Digital loan defaulters to get notice before CRB listing
By Judith Gicobi
Under guidelines that grant the Central Bank of Kenya (CBK) authorities to reign in lending rates and violation of consumer privacy, digital loan defaulters would receive a 30-day notice before their identities are forwarded to credit reference bureaus (CRBs).
The Central Bank of Kenya’s (Digital Credit Providers) Regulations prohibit digital lenders from listing defaulters’ names without their consent.
From September 18, digital lenders, like commercial banks, will be required to notify defaulters of their listing in writing or via electronic methods a month before publishing their status with the CRBs.
Defaulters are currently notified of their planned listing with the bureaus as a weapon to compel loan repayments, but they are not required to offer the 30-day notice.
“A digital credit provider who intends to furnish negative information to a bureau with respect to a customer shall, in writing or through electronic means, notify the customer of the intention to submit the negative information at least 30 days before submitting the negative information to the bureau,” say the regulations.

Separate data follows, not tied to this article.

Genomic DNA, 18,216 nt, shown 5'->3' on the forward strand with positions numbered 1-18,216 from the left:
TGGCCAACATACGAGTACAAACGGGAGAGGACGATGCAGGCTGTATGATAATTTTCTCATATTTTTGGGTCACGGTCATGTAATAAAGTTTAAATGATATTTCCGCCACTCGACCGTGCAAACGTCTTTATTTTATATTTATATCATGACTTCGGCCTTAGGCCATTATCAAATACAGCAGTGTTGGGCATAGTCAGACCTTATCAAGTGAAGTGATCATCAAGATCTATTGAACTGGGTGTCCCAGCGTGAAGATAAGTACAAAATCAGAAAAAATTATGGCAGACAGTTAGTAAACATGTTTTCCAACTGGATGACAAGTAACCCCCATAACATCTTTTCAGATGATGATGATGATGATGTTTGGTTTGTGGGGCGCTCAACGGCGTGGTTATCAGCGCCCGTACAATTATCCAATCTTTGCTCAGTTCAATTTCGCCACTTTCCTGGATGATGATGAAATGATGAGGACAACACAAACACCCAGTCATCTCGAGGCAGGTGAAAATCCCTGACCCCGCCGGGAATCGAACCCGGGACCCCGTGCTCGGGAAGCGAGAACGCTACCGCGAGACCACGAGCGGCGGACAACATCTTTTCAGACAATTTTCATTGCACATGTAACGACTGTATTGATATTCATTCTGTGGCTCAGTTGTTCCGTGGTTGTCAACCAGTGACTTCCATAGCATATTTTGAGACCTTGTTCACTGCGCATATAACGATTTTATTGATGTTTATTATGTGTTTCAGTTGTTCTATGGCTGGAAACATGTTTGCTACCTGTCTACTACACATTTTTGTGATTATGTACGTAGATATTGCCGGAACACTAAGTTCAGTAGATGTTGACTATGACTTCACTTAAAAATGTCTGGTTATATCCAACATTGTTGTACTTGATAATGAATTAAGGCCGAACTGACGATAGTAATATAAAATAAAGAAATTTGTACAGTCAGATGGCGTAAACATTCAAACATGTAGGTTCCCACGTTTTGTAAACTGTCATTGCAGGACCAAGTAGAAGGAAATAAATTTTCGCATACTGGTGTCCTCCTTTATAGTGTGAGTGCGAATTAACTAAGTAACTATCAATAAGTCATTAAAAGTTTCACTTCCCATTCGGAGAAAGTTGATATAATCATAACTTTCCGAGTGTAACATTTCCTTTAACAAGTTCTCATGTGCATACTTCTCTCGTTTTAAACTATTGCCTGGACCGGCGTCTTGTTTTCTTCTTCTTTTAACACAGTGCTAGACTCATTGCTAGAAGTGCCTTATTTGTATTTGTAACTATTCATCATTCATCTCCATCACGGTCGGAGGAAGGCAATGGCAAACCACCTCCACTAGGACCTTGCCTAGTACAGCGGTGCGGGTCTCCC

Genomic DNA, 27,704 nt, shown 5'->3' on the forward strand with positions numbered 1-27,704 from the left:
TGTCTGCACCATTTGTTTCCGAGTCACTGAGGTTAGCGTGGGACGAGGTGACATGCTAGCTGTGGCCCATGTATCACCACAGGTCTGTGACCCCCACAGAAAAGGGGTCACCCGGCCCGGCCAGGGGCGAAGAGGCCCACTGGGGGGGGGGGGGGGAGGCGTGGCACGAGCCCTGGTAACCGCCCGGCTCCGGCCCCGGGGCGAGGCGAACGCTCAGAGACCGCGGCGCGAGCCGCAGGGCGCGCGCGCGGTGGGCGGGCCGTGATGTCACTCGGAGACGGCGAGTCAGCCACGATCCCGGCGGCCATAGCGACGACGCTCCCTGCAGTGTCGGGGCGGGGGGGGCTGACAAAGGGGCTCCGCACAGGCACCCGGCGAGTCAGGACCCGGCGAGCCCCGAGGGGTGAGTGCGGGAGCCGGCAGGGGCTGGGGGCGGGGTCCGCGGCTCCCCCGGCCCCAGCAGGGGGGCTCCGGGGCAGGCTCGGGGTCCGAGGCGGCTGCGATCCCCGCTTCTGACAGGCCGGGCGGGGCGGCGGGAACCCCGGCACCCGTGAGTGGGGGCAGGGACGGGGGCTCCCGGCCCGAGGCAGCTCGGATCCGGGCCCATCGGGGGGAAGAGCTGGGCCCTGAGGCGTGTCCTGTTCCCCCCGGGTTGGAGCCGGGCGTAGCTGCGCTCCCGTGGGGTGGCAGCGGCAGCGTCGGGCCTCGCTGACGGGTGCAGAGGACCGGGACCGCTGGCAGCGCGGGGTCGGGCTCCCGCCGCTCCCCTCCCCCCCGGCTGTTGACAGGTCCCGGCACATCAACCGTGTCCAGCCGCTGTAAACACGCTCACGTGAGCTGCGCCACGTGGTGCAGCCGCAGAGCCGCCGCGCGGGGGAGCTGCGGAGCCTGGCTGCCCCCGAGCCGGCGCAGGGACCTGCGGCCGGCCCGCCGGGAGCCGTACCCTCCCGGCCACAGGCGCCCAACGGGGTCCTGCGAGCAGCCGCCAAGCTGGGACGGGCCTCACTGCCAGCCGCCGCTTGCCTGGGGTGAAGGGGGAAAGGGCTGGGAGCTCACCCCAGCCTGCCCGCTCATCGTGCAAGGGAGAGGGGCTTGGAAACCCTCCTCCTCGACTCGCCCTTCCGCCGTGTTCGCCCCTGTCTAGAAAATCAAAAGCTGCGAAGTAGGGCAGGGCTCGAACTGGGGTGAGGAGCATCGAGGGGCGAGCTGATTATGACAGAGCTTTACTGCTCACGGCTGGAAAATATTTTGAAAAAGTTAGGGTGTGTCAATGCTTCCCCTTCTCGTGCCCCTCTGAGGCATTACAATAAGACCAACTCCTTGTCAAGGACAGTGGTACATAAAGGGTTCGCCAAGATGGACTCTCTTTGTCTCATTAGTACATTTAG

Following complaints of widespread exploitation of the credit information sharing system, digital lenders were forced to stop filing reports with CRBs in April of last year.
The lenders were accused of using aggressive practices, such as scaring borrowers with negative listings, when giving credit via mobile phones and the Internet.
Changes to the CBK Act, on the other hand, brought digital lenders within the banking regulator’s oversight and permitted them to share borrowers’ data with the CRBs.
As with banks, Saccos, and other companies now using the system, the CBK will oversee their usage of credit information sharing.
Credit information sharing is one of the most significant risk-management tools available to micro lenders who often do not need borrowers to provide collateral when making short-term loans.
The new law also gives the banking regulator the authority to terminate the licenses of digital lenders that violate personal data confidentially.